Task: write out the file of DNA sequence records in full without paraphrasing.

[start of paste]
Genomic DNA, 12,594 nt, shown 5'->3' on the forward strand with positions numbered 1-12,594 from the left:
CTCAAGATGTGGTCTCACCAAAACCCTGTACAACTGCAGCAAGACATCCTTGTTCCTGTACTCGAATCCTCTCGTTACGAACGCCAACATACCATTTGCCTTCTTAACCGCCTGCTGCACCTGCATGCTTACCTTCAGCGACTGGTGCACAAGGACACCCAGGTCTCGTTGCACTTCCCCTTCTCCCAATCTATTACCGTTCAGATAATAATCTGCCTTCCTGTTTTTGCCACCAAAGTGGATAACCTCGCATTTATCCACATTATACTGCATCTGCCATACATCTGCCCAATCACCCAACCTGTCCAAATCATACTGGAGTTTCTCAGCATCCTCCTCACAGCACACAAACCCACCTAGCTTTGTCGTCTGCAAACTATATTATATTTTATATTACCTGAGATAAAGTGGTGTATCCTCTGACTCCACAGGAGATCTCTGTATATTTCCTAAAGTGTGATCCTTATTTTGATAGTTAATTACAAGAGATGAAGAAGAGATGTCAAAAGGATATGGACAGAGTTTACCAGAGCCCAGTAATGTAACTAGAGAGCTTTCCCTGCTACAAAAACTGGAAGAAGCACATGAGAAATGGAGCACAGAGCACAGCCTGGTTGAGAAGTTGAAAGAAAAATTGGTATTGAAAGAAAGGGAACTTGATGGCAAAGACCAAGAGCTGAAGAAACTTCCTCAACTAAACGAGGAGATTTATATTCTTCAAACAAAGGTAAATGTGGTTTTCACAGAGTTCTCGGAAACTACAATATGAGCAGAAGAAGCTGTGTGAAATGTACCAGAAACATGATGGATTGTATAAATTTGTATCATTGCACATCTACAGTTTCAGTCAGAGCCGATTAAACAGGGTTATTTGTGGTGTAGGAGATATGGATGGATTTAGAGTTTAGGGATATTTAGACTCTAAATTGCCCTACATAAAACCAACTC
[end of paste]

Genomic DNA, 12,594 nt, shown 5'->3' on the forward strand with positions numbered 1-12,594 from the left:
CTCAAGATGTGGTCTCACCAAAACCCTGTACAACTGCAGCAAGACATCCTTGTTCCTGTACTCGAATCCTCTCGTTACGAACGCCAACATACCATTTGCCTTCTTAACCGCCTGCTGCACCTGCATGCTTACCTTCAGCGACTGGTGCACAAGGACACCCAGGTCTCGTTGCACTTCCCCTTCTCCCAATCTATTACCGTTCAGATAATAATCTGCCTTCCTGTTTTTGCCACCAAAGTGGATAACCTCGCATTTATCCACATTATACTGCATCTGCCATACATCTGCCCAATCACCCAACCTGTCCAAATCATACTGGAGTTTCTCAGCATCCTCCTCACAGCACACAAACCCACCTAGCTTTGTCGTCTGCAAACTATATTATATTTTATATTACCTGAGATAAAGTGGTGTATCCTCTGACTCCACAGGAGATCTCTGTATATTTCCTAAAGTGTGATCCTTATTTTGATAGTTAATTACAAGAGATGAAGAAGAGATGTCAAAAGGATATGGACAGAGTTTACCAGAGCCCAGTAATGTAACTAGAGAGCTTTCCCTGCTACAAAAACTGGAAGAAGCACATGAGAAATGGAGCACAGAGCACAGCCTGGTTGAGAAGTTGAAAGAAAAATTGGTATTGAAAGAAAGGGAACTTGATGGCAAAGACCAAGAGCTGAAGAAACTTCCTCAACTAAACGAGGAGATTTATATTCTTCAAACAAAGGTAAATGTGGTTTTCACAGAGTTCTCGGAAACTACAATATGAGCAGAAGAAGCTGTGTGAAATGTACCAGAAACATGATGGATTGTATAAATTTGTATCATTGCACATCTACAGTTTCAGTCAGAGCCGATTAAACAGGGTTATTTGTGGTGTAGGAGATATGGATGGATTTAGAGTTTAGGGATATTTAGACTCTAAATTGCCCTACATAAAACCAACTC